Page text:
What personal data is collected?

We test 50 blood test parameters and ask our clients to fill out a health form providing all details about their health history, including any allergies, surgeries, chronic diseases, age and lifestyle. 

In the near future we will be offering DNA and microbiome testing, which will further develop the system, enabling it to offer personalized products that the world has not seen yet. 

How is it used?

We have concluded over 24 clinical trials and tested more than two million-plus parameters, which helped us create a unique algorithm prescribing personalized solutions. We are consistently working on our system to enlarge the pool of smart data. Adding DNA testing, for instance, will allow us to further advance our technology and provide our clients with bespoke, medically proven solutions. 

How are the supplements prescribed?

Each bioniq formula is made of SWISS granules, which are gluten, colourant and preservative-free, and also suitable for vegans. It’s a patented technology that allows a much better absorption of the components and is proven to be more effective.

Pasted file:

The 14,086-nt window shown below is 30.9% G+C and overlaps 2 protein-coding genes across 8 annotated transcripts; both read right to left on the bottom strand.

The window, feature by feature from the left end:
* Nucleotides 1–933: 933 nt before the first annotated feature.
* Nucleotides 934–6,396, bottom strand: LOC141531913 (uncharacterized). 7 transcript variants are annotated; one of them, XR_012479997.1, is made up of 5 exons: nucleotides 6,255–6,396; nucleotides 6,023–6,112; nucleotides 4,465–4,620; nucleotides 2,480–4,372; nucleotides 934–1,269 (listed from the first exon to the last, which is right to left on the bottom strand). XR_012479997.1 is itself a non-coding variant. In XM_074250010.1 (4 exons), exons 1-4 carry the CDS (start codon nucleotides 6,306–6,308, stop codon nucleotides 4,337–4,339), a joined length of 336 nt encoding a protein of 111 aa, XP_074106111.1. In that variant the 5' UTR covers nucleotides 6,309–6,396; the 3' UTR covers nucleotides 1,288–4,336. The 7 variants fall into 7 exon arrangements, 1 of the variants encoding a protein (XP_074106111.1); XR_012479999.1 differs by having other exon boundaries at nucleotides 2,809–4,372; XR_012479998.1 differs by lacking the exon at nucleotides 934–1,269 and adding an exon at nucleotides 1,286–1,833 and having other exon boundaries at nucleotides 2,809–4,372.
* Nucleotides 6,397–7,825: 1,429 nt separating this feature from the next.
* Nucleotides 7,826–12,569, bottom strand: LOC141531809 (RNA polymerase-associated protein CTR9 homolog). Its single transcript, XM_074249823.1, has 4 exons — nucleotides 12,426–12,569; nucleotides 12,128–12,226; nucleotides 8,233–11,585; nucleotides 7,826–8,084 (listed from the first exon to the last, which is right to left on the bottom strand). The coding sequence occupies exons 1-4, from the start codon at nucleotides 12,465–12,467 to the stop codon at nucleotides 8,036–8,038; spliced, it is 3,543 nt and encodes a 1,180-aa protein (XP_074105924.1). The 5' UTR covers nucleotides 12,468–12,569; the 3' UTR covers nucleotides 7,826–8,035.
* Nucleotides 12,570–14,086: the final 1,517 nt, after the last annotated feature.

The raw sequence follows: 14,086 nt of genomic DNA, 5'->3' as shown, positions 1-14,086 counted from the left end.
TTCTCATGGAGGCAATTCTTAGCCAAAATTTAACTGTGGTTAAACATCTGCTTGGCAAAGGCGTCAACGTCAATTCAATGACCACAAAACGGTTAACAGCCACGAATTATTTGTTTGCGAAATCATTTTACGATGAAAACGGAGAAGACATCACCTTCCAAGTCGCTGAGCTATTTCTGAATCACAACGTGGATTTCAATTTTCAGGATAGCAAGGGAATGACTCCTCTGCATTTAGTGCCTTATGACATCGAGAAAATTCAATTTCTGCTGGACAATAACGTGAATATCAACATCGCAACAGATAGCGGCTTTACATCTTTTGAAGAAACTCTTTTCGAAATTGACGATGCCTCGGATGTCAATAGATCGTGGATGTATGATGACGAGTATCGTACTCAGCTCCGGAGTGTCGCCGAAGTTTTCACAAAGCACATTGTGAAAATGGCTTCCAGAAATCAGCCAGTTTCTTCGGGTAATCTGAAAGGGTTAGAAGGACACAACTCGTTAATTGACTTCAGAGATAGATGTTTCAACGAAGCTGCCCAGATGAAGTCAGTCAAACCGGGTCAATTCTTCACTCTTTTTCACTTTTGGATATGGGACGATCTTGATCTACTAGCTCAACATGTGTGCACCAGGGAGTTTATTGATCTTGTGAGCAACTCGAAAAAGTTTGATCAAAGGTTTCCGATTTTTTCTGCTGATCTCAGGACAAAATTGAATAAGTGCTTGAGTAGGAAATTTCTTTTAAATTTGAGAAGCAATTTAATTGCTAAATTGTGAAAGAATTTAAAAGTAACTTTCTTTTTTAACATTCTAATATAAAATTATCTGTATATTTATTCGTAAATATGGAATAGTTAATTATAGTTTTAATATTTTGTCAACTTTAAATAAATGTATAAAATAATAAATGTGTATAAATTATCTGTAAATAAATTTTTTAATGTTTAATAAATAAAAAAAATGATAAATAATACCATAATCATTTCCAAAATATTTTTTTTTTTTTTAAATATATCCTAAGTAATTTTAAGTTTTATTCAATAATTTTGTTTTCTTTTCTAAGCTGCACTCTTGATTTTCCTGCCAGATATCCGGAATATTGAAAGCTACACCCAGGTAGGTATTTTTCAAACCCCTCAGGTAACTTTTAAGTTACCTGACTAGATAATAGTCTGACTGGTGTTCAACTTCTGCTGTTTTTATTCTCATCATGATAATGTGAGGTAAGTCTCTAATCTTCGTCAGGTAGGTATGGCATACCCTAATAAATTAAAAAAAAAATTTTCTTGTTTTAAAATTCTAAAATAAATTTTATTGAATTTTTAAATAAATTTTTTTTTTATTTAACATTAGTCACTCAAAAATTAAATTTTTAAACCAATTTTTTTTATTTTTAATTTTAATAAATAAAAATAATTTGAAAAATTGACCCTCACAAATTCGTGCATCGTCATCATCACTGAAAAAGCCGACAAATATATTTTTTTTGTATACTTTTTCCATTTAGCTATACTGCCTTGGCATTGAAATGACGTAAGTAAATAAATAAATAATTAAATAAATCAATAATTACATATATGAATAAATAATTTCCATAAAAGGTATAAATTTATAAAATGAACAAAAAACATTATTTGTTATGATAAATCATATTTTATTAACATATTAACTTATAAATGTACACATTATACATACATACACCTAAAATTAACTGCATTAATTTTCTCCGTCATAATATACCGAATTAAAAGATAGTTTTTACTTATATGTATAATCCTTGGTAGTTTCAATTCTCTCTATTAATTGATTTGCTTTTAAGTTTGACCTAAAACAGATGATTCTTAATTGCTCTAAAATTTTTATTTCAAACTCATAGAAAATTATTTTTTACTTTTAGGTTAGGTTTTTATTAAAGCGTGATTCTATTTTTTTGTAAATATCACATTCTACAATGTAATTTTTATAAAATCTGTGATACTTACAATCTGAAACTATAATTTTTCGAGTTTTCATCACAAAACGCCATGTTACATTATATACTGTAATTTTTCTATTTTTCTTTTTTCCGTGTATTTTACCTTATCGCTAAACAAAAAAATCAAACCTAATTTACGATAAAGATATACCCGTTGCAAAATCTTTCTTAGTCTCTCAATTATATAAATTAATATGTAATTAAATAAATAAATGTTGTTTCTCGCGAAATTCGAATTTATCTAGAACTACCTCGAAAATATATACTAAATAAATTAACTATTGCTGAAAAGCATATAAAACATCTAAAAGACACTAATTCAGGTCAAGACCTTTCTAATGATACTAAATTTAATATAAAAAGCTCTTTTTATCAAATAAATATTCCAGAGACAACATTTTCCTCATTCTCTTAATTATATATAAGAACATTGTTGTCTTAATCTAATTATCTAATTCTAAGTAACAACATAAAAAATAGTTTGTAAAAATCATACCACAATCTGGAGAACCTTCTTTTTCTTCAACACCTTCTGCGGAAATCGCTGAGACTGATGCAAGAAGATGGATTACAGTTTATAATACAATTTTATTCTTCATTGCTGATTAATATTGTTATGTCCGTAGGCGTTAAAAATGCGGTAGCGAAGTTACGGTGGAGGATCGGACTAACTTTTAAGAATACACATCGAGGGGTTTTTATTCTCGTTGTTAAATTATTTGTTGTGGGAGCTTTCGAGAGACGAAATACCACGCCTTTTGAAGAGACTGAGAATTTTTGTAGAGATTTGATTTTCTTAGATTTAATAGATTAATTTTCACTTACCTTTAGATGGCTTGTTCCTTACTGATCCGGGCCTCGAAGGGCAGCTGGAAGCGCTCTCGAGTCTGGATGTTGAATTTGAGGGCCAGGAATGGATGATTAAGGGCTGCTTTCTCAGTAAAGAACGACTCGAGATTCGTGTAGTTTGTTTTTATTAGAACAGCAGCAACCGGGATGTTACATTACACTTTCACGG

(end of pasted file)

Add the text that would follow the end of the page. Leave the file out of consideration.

What sort of results can clients expect?

Based on research, 96 percent of our clients see a significant improvement in their health during the second blood test, if they take the formula regularly and stick to the advice from the nutritionist. After our clients’ bodies achieve the optimal level of health status, our system helps to maintain and preserve. 

How long should a client stay on the plan?

Bioniq should be a part of your lifestyle, as it supplies your body with micronutrients that your body cannot produce by itself. One bioniq LIFE cycle includes one blood test and a micronutrient formula that will last you two months. We encourage clients to do at least two or three cycles (that is, four to six months) in order to collect enough data that will enable the client to compare the results achieved and understand how well his or her body is able to absorb the nutrients. 

How important is diet?

Sorry to disappoint you, but bioniq is not a ‘magic pill’ that will solve all issues. Seventy percent of your health depends on your diet. That is why we include a consultation with a nutritionist in every bioniq LIFE cycle. Based on the blood test result, our clients receive individual recommendations in regards to their diet in order to maximize the effect of the formula intake. 

Devinder Bains

Devinder Bains

Devinder Bains is journalist of 20 years, working as a writer and editor on some of the biggest national magazines, newspapers and online publications in the UK and the Middle East. She specialises in women’s empowerment, fashion, race, culture and travel, and as a qualified personal trainer and nutrition coach, she is an expert in health and fitness. She splits her time between freelance writing and running Fit Squad DXB – Dubai’s largest personal training and wellness company.